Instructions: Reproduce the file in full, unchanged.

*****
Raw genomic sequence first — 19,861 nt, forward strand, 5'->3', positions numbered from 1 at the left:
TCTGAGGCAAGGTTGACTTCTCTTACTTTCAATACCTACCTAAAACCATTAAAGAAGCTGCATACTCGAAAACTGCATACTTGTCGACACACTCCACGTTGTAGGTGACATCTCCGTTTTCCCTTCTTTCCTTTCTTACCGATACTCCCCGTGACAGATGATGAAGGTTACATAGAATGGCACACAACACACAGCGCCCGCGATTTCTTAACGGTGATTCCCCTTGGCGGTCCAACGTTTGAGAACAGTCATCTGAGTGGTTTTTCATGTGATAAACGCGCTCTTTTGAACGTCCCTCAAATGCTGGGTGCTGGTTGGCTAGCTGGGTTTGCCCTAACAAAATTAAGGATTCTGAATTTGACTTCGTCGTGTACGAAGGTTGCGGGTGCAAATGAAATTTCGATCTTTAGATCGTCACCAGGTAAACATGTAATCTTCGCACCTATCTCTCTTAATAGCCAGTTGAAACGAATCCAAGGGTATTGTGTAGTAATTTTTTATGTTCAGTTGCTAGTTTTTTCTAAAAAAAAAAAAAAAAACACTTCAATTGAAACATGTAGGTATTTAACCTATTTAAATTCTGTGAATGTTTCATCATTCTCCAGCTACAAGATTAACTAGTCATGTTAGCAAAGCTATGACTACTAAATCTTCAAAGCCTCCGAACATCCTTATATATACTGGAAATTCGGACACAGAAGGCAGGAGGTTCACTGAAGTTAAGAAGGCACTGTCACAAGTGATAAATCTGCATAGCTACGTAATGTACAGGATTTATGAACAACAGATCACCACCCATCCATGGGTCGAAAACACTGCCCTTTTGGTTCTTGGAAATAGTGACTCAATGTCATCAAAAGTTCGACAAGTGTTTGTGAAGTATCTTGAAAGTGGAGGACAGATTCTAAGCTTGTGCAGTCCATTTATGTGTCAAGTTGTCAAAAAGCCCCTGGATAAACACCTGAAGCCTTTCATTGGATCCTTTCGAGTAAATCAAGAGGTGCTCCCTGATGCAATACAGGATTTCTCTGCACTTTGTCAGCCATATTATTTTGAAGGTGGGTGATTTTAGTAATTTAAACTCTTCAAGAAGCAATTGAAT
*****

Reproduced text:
Raw genomic sequence first — 19,861 nt, forward strand, 5'->3', positions numbered from 1 at the left:
TCTGAGGCAAGGTTGACTTCTCTTACTTTCAATACCTACCTAAAACCATTAAAGAAGCTGCATACTCGAAAACTGCATACTTGTCGACACACTCCACGTTGTAGGTGACATCTCCGTTTTCCCTTCTTTCCTTTCTTACCGATACTCCCCGTGACAGATGATGAAGGTTACATAGAATGGCACACAACACACAGCGCCCGCGATTTCTTAACGGTGATTCCCCTTGGCGGTCCAACGTTTGAGAACAGTCATCTGAGTGGTTTTTCATGTGATAAACGCGCTCTTTTGAACGTCCCTCAAATGCTGGGTGCTGGTTGGCTAGCTGGGTTTGCCCTAACAAAATTAAGGATTCTGAATTTGACTTCGTCGTGTACGAAGGTTGCGGGTGCAAATGAAATTTCGATCTTTAGATCGTCACCAGGTAAACATGTAATCTTCGCACCTATCTCTCTTAATAGCCAGTTGAAACGAATCCAAGGGTATTGTGTAGTAATTTTTTATGTTCAGTTGCTAGTTTTTTCTAAAAAAAAAAAAAAAAACACTTCAATTGAAACATGTAGGTATTTAACCTATTTAAATTCTGTGAATGTTTCATCATTCTCCAGCTACAAGATTAACTAGTCATGTTAGCAAAGCTATGACTACTAAATCTTCAAAGCCTCCGAACATCCTTATATATACTGGAAATTCGGACACAGAAGGCAGGAGGTTCACTGAAGTTAAGAAGGCACTGTCACAAGTGATAAATCTGCATAGCTACGTAATGTACAGGATTTATGAACAACAGATCACCACCCATCCATGGGTCGAAAACACTGCCCTTTTGGTTCTTGGAAATAGTGACTCAATGTCATCAAAAGTTCGACAAGTGTTTGTGAAGTATCTTGAAAGTGGAGGACAGATTCTAAGCTTGTGCAGTCCATTTATGTGTCAAGTTGTCAAAAAGCCCCTGGATAAACACCTGAAGCCTTTCATTGGATCCTTTCGAGTAAATCAAGAGGTGCTCCCTGATGCAATACAGGATTTCTCTGCACTTTGTCAGCCATATTATTTTGAAGGTGGGTGATTTTAGTAATTTAAACTCTTCAAGAAGCAATTGAAT